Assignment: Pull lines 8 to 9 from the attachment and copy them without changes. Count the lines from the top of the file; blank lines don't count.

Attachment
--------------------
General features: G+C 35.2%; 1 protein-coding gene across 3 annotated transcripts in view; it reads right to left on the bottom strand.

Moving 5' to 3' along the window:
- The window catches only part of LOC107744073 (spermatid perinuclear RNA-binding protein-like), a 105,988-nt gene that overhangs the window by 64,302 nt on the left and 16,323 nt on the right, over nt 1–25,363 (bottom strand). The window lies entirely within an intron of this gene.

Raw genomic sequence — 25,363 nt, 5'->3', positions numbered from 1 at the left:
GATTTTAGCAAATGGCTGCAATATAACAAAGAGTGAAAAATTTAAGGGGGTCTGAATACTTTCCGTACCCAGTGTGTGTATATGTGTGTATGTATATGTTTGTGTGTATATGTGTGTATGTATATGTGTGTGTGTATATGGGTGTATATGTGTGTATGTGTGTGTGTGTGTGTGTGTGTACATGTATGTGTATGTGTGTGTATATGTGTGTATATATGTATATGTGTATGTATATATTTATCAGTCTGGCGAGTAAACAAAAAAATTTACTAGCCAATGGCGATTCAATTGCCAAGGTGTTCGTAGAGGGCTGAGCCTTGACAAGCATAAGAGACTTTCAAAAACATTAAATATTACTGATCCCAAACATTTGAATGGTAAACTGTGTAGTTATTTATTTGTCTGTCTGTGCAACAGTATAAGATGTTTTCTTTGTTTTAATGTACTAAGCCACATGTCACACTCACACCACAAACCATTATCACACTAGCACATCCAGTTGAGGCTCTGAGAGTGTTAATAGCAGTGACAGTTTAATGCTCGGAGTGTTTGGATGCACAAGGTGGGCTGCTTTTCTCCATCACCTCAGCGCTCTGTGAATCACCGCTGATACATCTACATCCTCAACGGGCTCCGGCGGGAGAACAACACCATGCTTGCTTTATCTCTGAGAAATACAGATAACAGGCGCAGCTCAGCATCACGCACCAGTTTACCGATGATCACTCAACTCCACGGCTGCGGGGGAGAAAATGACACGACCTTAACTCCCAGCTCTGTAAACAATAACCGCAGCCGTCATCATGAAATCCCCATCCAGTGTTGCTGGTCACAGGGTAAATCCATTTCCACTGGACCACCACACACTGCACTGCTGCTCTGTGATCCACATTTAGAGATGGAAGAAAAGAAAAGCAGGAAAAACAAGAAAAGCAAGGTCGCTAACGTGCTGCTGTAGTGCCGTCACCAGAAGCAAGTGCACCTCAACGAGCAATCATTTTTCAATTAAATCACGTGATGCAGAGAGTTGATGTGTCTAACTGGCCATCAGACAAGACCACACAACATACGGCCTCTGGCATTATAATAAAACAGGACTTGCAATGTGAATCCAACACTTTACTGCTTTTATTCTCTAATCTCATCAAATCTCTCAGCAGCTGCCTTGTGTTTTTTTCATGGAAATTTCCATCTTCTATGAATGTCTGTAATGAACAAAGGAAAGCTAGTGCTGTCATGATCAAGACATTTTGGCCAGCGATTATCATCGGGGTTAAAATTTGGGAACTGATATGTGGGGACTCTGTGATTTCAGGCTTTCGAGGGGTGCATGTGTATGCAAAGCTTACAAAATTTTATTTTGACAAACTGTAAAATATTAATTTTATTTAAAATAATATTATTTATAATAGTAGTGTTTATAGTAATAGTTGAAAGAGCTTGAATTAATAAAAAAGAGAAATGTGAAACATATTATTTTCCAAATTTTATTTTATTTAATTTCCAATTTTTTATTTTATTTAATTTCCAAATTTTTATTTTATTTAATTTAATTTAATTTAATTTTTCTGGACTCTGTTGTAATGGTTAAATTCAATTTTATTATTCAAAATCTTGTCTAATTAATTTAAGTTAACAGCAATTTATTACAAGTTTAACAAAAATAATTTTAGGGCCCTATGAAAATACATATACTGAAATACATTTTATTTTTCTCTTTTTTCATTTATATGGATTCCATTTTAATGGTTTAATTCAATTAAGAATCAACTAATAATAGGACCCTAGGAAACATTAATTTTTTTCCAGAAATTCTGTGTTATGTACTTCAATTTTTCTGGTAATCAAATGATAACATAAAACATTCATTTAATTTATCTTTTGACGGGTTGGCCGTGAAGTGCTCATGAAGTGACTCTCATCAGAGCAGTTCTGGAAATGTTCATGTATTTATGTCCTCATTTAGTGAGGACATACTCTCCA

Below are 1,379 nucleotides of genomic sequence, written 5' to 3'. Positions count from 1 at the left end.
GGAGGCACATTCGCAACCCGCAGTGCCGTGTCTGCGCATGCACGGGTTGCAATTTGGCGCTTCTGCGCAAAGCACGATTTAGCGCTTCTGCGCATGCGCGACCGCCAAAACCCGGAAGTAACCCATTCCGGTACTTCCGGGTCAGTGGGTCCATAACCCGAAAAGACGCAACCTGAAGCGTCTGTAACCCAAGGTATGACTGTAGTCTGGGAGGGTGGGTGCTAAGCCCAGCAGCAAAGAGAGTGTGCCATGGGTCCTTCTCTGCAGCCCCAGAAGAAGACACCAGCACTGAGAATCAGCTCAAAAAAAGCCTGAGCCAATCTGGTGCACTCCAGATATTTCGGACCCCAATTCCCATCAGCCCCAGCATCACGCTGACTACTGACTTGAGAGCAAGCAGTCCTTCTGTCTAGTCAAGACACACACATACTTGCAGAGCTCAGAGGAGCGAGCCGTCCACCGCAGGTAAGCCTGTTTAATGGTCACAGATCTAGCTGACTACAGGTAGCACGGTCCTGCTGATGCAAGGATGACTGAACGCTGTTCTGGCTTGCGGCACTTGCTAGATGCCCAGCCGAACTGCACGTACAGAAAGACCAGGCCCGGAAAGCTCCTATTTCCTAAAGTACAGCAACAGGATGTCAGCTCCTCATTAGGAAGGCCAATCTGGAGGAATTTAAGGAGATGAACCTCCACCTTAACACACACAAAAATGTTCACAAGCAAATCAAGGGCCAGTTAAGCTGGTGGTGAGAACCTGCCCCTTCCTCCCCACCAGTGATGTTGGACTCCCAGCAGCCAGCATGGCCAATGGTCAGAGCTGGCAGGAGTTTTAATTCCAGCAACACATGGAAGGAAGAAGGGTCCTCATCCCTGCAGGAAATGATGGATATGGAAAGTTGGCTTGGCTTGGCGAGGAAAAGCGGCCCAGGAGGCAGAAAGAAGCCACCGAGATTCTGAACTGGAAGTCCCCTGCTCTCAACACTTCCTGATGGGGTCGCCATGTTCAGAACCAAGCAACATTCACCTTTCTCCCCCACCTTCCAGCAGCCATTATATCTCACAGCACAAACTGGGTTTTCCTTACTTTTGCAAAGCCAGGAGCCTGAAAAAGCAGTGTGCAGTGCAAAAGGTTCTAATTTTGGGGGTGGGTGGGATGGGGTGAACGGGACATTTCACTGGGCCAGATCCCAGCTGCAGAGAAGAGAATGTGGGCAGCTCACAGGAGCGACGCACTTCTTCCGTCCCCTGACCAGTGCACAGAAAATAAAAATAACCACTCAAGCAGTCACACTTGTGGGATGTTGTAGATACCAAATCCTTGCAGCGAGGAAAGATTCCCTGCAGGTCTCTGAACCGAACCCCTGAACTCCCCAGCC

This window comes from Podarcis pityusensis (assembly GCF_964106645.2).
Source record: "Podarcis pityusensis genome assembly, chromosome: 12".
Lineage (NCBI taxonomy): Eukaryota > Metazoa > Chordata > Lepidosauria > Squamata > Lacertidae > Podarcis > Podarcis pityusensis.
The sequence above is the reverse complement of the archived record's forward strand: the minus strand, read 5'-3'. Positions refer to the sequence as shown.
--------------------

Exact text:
This window comes from Podarcis pityusensis (assembly GCF_964106645.2).
Source record: "Podarcis pityusensis genome assembly, chromosome: 12".